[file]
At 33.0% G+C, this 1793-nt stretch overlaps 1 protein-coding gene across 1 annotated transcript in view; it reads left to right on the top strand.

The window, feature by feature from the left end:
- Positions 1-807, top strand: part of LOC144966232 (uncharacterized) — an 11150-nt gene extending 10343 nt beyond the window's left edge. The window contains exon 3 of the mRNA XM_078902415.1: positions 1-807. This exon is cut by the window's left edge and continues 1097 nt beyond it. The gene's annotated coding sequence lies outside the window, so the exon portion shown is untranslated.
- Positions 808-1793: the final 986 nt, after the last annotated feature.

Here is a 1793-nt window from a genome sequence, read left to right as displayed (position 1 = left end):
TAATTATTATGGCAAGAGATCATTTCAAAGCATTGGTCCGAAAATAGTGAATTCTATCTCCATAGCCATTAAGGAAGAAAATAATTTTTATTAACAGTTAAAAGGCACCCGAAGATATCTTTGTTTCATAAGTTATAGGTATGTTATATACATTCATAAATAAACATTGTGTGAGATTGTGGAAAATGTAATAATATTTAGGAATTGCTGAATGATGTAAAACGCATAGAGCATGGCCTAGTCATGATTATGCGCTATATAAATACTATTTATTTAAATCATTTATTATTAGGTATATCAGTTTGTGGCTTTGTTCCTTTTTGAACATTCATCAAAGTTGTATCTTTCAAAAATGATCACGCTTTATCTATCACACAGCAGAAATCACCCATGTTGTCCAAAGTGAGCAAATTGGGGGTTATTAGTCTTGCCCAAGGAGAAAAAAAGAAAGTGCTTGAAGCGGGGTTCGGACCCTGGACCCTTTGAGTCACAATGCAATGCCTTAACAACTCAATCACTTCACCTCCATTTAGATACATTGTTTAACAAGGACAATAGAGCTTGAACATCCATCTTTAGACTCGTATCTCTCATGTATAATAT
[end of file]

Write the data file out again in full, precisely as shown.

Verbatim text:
At 33.0% G+C, this 1793-nt stretch overlaps 1 protein-coding gene across 1 annotated transcript in view; it reads left to right on the top strand.

The window, feature by feature from the left end:
- Positions 1-807, top strand: part of LOC144966232 (uncharacterized) — an 11150-nt gene extending 10343 nt beyond the window's left edge. The window contains exon 3 of the mRNA XM_078902415.1: positions 1-807. This exon is cut by the window's left edge and continues 1097 nt beyond it. The gene's annotated coding sequence lies outside the window, so the exon portion shown is untranslated.
- Positions 808-1793: the final 986 nt, after the last annotated feature.

Here is a 1793-nt window from a genome sequence, read left to right as displayed (position 1 = left end):
TAATTATTATGGCAAGAGATCATTTCAAAGCATTGGTCCGAAAATAGTGAATTCTATCTCCATAGCCATTAAGGAAGAAAATAATTTTTATTAACAGTTAAAAGGCACCCGAAGATATCTTTGTTTCATAAGTTATAGGTATGTTATATACATTCATAAATAAACATTGTGTGAGATTGTGGAAAATGTAATAATATTTAGGAATTGCTGAATGATGTAAAACGCATAGAGCATGGCCTAGTCATGATTATGCGCTATATAAATACTATTTATTTAAATCATTTATTATTAGGTATATCAGTTTGTGGCTTTGTTCCTTTTTGAACATTCATCAAAGTTGTATCTTTCAAAAATGATCACGCTTTATCTATCACACAGCAGAAATCACCCATGTTGTCCAAAGTGAGCAAATTGGGGGTTATTAGTCTTGCCCAAGGAGAAAAAAAGAAAGTGCTTGAAGCGGGGTTCGGACCCTGGACCCTTTGAGTCACAATGCAATGCCTTAACAACTCAATCACTTCACCTCCATTTAGATACATTGTTTAACAAGGACAATAGAGCTTGAACATCCATCTTTAGACTCGTATCTCTCATGTATAATAT